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Hi All,

 

I am a new home owner and am looking into getting solar power, I was quoted on the Sirius Kilowatt Super Capacitor and once I started doing some reading, realised I knew nothing about anything remotely related to solar and hence why I should seek assistance before investing.

I found this on another thread and am using it as a framework, let me know if anything further is needed.

 

1.Type of system: 

- I would like a Grid Tied System to cater for my daily electrical needs all the time, not just during Load Shedding: I have a relatively large home and do get guests over at various times of the year (Durban lol) - I do not plan on catering a Solar system for usage spikes. 

 

2. Usage:

My Daily usage is around 32kwh  - I a moving to a Solar Geyser, so this should reduce drastically, high power items below:

- 4 plate electric stove - used mainly during daylight hours

- 1 x 18000 dual inverter aircon - used mainly during the night

- Pool Pump - only during daylight

- 1 x 48000 btu inverter aircon - on the way, not installed yet. 

 - I do foresee my usage going up in the coming years - redoing certain parts of home and possibly family changes

 

3. Usage:

- Would like to use the batteries by night and just run of the solar panels (Not sure if it works like that) by day.

- I would like my daily usage accounted for, spikes can be run off traditional grid

 - I do foresee my usage going up in the coming years - redoing certain parts of home and possibly family changes

 

4. Solar panels

- please advise based on above 

 

5. Brands recommended

- Please advise - my Budget is Circa R200k, I do see many types being spoken about, with pros and cons, I would like a good reliable brand, Im NOT looking for the cheapest system, but a good reliable one even if it costs a bit more

 

6. System Type

- I have read on the various types f systems, but am confused than ever, happy to hear pros ad cons in simple terms.

Thank you all,

Coco

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Hi CoCoPops

After reading your post I can see you are very new to solar.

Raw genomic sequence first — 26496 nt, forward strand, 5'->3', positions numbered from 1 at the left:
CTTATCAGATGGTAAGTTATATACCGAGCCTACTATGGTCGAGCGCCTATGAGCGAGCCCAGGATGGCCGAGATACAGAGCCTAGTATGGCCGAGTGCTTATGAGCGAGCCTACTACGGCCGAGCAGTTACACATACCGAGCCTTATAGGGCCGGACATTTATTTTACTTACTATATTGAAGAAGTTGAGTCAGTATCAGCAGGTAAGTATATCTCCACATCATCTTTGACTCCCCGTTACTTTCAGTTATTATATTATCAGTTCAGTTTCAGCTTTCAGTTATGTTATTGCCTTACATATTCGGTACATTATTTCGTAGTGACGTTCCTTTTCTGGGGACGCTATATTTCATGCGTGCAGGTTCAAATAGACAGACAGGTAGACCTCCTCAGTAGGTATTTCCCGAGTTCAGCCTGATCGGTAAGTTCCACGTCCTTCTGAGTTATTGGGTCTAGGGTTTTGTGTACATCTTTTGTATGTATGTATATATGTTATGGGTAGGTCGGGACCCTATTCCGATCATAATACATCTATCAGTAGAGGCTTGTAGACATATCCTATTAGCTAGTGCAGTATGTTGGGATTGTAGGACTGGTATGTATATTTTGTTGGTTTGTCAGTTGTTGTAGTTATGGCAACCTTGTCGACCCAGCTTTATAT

First of all your request is unusual as you list all your power devices to be used. Usually  most people using solar with inverters will try to avoid all high power items.

Let me start off by saying you will need to do a lot more homework before deciding what you are going to do. I would suggest a professional  guy to nnalise your needs and usage.

A solar system does not solely depend on daily use but more on power use at any one given time.

If you want to use the items you have listed I am afraid you budget of 200k will certainly not be enough.

The batteries mentioned in the post are about R115000.00 for a 7100whr (147ahr) battery. So two batteries alone are above your budget.

A 4 plate stove with an oven can use more than 5kw of power on it own. A aircon can use anything from 1,5kw-2,5kw .A solar geyser might need a element on overcast days 2 kw.

A pool pump .75kw-1kw. Kettle 2.5kw. Iron 2.5kw.

If you add some of these items power together you can see it can add up to way above 10kw at any one time without lights etc.

So without elaborating any further it can be seen to run a household solely on solar  with all those power devices is normally not feasible unless you have an unlimited budget.

I suggest you read lots of posts before going ahead.

The items you want to purchase come down to personal choice and budget after you have come up with a system that suits your needs.